Culture of happiness


We often hear the words ‘great culture,’ and it is emphasised in many QA companies’ websites and job specifications.

We all want a great culture, but do we actually understand it enough to maintain or improve it?

In this article, I will be sharing all of that.

What is culture of happiness?

I like to think of it like the foundation of a house — without a strong one, there will be no stability to it, and it certainly will not last. It is the key element by which everything else is added, such as a kitchen, bathroom, bedrooms, study, and garden, to name a few.

Culture takes place whether you want it to or not. It is the nucleus of a QA company and is in large part created by the founders and all employees — not by their words alone, but more so by their actions.

Strategy is key in business, but without the right culture, any strategy will fail.

Culture is led by beliefs, attitudes, and practices that people are exposed to when they interact with your business.

Culture, or lack of it, is infinitely more important and could kill your strategy before it even gets off the ground.

Strategy and culture need to mutually support each other. A bit like in a car — no matter how good the parts are, without wheels, you will not be moving very far.

Why does culture matter?

Think back to your past roles that you have enjoyed the most — I’m sure the reason was due to an amazing culture. The opposite applies for roles which you did not like.

There is evidence that good cultures create a feedback loop that often self corrects bad strategy, and also that good strategy gets consumed by bad culture.

From my experience, a better culture helps to create a higher chance of great delivery output — take a happy environment generally, there will be learning, and all the software testing team will be moving in the same direction.

I have seen this in action, and for me it was due to the crew being synchronised and working to meet a common goal. If a team works together, there’s a bigger chance to meet our objectives.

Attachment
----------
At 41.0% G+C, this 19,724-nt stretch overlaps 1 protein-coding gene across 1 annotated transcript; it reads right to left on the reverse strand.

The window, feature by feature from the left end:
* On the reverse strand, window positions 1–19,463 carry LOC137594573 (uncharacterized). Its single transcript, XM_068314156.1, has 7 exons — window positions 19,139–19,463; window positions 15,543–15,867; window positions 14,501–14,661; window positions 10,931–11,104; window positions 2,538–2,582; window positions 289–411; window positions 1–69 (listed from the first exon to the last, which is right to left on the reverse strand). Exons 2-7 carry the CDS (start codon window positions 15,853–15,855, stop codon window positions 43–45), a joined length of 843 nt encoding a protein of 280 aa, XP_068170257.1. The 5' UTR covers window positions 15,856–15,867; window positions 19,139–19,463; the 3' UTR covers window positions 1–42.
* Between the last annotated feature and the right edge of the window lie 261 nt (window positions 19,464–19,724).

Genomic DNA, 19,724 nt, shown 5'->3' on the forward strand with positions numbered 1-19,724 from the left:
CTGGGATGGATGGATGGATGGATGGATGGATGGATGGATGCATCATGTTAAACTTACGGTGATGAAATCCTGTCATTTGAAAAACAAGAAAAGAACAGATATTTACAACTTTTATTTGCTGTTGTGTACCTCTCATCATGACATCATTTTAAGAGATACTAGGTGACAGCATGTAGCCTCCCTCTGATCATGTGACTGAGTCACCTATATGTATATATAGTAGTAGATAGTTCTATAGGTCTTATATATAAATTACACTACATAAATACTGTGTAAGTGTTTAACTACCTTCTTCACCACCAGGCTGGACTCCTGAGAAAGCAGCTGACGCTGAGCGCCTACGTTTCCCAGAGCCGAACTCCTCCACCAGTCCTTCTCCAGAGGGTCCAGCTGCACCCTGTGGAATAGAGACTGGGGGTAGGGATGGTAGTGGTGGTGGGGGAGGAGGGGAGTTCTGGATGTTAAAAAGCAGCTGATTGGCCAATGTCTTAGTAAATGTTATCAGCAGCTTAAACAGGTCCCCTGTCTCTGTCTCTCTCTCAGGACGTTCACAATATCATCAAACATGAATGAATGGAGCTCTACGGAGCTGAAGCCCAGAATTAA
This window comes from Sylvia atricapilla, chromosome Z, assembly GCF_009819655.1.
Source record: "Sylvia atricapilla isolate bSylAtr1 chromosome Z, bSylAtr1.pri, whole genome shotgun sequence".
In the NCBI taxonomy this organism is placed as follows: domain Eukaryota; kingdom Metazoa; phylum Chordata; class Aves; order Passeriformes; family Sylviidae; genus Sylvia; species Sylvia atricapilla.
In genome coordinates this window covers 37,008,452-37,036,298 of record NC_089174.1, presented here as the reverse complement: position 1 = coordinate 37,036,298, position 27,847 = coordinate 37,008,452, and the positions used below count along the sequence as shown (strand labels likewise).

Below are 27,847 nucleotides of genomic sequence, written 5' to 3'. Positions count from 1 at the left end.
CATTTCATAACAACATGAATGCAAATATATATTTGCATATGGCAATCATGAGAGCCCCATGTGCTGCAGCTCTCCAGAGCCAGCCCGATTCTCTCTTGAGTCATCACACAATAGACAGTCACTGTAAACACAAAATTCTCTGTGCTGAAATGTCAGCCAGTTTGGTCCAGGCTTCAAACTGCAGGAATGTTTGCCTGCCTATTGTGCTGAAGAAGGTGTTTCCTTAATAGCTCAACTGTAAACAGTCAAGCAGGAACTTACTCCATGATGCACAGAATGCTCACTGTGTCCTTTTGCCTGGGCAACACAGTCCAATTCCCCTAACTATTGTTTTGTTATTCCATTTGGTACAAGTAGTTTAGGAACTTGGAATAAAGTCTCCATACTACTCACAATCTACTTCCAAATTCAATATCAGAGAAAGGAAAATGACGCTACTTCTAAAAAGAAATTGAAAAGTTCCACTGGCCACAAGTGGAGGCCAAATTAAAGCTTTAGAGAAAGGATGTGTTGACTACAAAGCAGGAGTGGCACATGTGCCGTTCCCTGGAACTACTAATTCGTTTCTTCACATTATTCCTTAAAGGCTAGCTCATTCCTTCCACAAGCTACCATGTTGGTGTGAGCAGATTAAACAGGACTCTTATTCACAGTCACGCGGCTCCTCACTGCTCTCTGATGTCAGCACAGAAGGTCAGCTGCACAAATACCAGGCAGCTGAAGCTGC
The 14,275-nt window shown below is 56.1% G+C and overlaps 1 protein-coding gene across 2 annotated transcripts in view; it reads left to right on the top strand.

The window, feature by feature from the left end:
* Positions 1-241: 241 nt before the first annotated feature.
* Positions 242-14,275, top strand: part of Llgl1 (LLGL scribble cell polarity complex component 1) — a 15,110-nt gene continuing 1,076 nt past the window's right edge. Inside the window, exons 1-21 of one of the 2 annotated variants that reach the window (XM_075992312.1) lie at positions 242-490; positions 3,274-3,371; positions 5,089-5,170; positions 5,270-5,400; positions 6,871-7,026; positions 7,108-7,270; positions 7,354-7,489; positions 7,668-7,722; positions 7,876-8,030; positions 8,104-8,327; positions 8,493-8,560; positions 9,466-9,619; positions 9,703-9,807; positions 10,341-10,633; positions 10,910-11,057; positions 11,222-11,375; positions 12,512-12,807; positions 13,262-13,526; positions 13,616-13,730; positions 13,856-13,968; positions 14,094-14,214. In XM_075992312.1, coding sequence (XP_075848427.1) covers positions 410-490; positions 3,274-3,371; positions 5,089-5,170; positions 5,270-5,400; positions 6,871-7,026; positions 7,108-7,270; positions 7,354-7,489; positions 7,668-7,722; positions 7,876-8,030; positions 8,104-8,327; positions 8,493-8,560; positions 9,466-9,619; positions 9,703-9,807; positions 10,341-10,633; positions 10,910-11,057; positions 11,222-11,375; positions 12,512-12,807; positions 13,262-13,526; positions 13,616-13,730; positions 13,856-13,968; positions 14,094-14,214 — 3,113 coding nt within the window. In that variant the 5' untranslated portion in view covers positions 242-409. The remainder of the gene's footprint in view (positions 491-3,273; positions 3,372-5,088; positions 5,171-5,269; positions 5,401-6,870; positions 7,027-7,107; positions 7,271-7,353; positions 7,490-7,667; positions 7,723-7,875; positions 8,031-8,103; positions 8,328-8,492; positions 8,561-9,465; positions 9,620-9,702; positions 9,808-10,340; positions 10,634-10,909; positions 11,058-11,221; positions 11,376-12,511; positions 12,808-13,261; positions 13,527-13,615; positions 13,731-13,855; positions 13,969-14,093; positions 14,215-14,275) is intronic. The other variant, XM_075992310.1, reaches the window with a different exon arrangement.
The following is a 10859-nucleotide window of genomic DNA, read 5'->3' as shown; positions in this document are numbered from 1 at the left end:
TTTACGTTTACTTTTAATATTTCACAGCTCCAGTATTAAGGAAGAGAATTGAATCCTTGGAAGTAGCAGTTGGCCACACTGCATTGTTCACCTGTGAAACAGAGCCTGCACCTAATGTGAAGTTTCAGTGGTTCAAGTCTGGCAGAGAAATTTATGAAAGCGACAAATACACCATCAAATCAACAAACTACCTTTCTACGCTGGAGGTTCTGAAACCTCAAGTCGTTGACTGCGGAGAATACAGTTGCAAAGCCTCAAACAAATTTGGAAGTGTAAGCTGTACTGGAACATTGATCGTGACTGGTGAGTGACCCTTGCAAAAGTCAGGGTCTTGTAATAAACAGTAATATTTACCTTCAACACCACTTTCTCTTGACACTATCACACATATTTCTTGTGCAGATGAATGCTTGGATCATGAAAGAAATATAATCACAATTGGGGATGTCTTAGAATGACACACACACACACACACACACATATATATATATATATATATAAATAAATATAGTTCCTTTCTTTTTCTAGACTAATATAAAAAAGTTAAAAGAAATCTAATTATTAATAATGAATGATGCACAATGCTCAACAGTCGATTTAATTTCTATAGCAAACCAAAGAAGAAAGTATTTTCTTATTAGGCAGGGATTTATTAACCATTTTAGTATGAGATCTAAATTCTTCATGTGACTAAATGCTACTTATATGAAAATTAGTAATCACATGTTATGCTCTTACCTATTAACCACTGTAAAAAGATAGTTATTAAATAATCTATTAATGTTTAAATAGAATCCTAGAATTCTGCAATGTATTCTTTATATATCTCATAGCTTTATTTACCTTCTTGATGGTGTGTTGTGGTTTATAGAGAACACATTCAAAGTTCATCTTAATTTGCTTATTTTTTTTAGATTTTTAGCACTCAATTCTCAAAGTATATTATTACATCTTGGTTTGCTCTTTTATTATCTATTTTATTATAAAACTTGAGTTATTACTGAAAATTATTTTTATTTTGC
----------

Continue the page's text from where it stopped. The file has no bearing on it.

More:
What impact does bad culture have?

A bad culture normally creates fear in the QA team; thus, they generally will be scared to innovate and will make more mistakes. Another big impact — people will not want to work within the company in the future. Or ever come back.

People do not leave the company; they leave the culture.

QA culture also hits revenue; the best performing software testing teams generally are those performing the best long term. In my view, squads who have a bad culture and are still successful, will only maintain high performance in the short term, or they may not actually be meeting their maximum output.

What should your company’s QA culture include?

Remember that culture is more than just creating a great place to work and some words in your mission statement.

The culture should determine what is encouraged, discouraged, and  acceptable.

It includes:

  • Adaptiveness to change — in business, we need to be flexible to adapt quickly.
  • Innovation — making great new software products to keep ahead of the competition.
  • Risk tolerance — how much risk are we willing to take?
  • Decision making — being brave to take decisions, even when they may fail.
  • Efficiency — ensuring that we are efficient in our output.
  • Customer focus — how is our culture driving what a customer wants?

Culture starts at the top of a company, and each layer below should be aligned with this.

What can you do to improve your company culture?

  • ‘Check the pulse’ and understand your culture.
  • Foster conversations and ensure it is a safe space to talk.
  • Map your values and purpose.
  • Celebrate success together.
  • Culture is created by behaviours that you tolerate.
  • Change starts at the top — company leaders show how they care about culture.

A leader recognises they are ‘a voice’ around the table, not the ‘voice.’ They allow others to say how culture can be improved and also listen to any concerns within software testing teams.

For me, companies that are culture conscious outperform industry benchmarks. What makes a business unique is its culture and it is often used as a competitive advantage.

I like to think of culture as a tailwind for a travelling plane, it pushes a plane forward and if stars align, you will make it to your destination faster, therefore, it adds hidden value.


As a leader, we can all impact the culture of the company and move the lever. Though, it takes patience and perseverance.

Genislab Technologies

NexGeneration complete end-2-end software testing & modern development operations tooling & solutions

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